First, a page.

Working the river that sunny day were John Sweka and Meredith Barton of the US Fish and Wildlife Service and Dan and Eric from the Maine Atlantic Salmon Commission.
 

This was a collaborative project between their agencies. Their goal : to determine habitat features that influence juvenile Atlantic Salmon abundance. And secondarily to use genetic analysis to determine relative movement of these young salmon within our river.
 

The river was strung shore to shore with nets. Dan was using the electric wand to temporarily stun the creatures so they would be easy to collect. The other three were using large nets to quickly capture the dazed fish and transfer them to buckets for evaluation. They found crayfish and eels among the fish.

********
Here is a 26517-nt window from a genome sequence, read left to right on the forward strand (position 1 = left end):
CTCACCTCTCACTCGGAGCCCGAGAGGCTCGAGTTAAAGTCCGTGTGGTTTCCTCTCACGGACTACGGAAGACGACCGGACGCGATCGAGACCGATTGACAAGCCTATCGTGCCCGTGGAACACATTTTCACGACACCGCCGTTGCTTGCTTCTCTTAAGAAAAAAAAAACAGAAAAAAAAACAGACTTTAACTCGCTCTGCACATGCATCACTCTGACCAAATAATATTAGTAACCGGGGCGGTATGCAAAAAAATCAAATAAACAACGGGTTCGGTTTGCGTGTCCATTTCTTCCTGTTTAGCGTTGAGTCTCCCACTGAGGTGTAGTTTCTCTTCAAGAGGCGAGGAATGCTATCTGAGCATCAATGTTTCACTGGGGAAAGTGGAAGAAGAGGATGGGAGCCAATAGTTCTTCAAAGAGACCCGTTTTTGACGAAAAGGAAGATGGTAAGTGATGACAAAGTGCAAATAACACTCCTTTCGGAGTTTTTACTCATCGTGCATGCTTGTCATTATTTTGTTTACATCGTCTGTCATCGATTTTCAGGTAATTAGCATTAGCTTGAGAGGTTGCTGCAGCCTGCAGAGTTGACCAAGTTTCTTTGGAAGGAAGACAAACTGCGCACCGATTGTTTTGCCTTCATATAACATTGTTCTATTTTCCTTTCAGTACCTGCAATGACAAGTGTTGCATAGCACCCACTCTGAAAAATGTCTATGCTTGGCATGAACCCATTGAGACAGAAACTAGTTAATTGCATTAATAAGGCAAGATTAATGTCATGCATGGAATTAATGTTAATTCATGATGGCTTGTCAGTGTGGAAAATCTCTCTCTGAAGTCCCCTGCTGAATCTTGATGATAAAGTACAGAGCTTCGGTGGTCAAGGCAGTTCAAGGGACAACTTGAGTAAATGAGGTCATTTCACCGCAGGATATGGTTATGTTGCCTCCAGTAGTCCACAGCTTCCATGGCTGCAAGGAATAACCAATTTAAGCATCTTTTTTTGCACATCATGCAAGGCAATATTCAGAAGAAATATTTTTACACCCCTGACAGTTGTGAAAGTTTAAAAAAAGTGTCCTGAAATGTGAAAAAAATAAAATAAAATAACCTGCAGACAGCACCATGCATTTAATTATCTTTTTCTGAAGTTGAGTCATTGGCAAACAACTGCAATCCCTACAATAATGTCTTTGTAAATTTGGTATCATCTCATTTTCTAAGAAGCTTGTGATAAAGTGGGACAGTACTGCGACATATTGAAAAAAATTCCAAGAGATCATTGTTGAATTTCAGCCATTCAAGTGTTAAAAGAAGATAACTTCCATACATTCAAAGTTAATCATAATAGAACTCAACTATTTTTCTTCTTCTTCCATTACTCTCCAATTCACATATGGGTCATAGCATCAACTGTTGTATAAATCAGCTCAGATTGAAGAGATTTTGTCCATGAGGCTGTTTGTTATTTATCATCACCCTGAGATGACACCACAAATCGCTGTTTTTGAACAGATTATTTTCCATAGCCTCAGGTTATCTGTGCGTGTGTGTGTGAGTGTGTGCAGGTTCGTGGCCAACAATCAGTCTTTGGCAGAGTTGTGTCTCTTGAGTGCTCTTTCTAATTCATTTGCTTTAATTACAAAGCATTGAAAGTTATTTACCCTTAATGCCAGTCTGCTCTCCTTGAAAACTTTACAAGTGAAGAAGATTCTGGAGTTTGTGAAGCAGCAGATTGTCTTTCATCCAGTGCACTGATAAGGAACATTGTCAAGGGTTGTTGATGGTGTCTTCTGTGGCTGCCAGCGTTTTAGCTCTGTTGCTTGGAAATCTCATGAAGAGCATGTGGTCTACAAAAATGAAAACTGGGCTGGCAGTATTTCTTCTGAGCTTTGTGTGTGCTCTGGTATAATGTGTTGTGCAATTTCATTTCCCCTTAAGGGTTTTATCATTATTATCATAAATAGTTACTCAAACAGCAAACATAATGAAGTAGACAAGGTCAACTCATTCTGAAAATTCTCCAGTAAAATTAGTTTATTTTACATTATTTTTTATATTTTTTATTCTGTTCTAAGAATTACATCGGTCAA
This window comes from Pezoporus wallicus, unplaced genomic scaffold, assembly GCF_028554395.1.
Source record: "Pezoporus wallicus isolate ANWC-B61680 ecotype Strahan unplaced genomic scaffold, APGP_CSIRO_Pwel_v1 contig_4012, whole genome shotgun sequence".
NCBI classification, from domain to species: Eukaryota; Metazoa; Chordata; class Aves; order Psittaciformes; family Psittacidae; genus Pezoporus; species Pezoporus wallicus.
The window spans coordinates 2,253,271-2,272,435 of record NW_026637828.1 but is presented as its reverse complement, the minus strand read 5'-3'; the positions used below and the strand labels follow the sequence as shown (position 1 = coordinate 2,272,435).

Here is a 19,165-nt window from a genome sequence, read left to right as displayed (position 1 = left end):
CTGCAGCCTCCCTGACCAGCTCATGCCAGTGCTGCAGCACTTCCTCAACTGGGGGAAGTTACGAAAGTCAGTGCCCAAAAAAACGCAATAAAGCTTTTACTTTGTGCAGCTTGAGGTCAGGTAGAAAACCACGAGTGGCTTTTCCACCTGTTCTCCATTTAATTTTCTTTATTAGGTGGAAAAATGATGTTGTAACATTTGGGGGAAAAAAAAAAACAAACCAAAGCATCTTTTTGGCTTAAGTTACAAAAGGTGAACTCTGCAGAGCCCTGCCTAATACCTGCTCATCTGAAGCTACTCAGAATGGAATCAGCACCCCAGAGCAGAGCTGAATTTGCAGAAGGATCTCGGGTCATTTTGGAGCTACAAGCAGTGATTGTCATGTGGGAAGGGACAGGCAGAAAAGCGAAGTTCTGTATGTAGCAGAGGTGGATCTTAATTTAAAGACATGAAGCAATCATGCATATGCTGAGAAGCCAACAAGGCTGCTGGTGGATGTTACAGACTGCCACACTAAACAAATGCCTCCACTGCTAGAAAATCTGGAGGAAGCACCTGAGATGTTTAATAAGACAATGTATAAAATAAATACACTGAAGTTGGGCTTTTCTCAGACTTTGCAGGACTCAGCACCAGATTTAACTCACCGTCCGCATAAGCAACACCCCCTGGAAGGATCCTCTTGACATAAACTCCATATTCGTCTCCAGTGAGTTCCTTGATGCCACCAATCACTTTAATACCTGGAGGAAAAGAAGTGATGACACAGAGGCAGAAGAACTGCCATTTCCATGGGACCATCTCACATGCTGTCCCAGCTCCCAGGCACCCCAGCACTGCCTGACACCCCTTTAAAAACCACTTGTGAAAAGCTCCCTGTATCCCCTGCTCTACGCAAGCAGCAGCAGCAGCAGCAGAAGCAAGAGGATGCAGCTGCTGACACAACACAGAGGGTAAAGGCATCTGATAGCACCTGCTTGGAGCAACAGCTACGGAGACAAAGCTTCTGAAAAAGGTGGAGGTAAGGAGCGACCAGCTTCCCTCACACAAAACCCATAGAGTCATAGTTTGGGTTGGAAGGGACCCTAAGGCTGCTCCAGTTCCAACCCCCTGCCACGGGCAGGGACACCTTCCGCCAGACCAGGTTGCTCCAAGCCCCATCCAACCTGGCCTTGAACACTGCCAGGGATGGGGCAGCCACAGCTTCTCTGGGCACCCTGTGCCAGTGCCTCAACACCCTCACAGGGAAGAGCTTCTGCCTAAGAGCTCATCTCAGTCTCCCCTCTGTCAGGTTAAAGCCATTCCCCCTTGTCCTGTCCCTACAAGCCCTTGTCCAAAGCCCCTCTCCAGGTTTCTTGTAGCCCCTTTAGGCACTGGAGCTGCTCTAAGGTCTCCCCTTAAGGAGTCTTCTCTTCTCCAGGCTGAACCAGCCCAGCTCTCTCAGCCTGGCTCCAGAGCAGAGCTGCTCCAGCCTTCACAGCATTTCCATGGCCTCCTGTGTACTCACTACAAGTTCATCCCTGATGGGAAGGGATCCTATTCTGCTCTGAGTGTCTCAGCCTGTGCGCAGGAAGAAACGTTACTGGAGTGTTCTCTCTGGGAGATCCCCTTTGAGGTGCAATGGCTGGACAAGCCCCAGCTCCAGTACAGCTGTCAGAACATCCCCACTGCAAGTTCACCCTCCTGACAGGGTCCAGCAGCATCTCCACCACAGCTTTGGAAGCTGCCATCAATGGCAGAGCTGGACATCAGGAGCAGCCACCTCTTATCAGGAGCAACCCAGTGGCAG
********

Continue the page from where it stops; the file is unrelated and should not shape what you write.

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John explained We're basically using genetics as a "mark". We know the genetics of all male and female salmon that were spawned at Craig Brook National Fish Hatchery (in East Orland, Me) in 2004, and we know which female was fertilized with which male. The offspring of each mating were only stocked into a single river section. When we collected an age 0+ parr, we clipped a small section of caudal fin to take back to the lab. Genetic analysis will then tell us who the parents of each parr were and we will then know where it was originally stocked in the spring of 2005. We will be following this cohort (fish from the 2004 spawn) as they mature through the smolt stage. Next year we will take genetic samples from the age 1+ parr. In the spring 2007 we will take genetic samples from smolts captured in rotary screw traps below Head Tide dam. By the end of the study we hope to have a better idea of what habitat features result in the greatest abundance of parr, how much parr move from their original stocking location as fry, and which areas of the river produce the greatest number of smolts.

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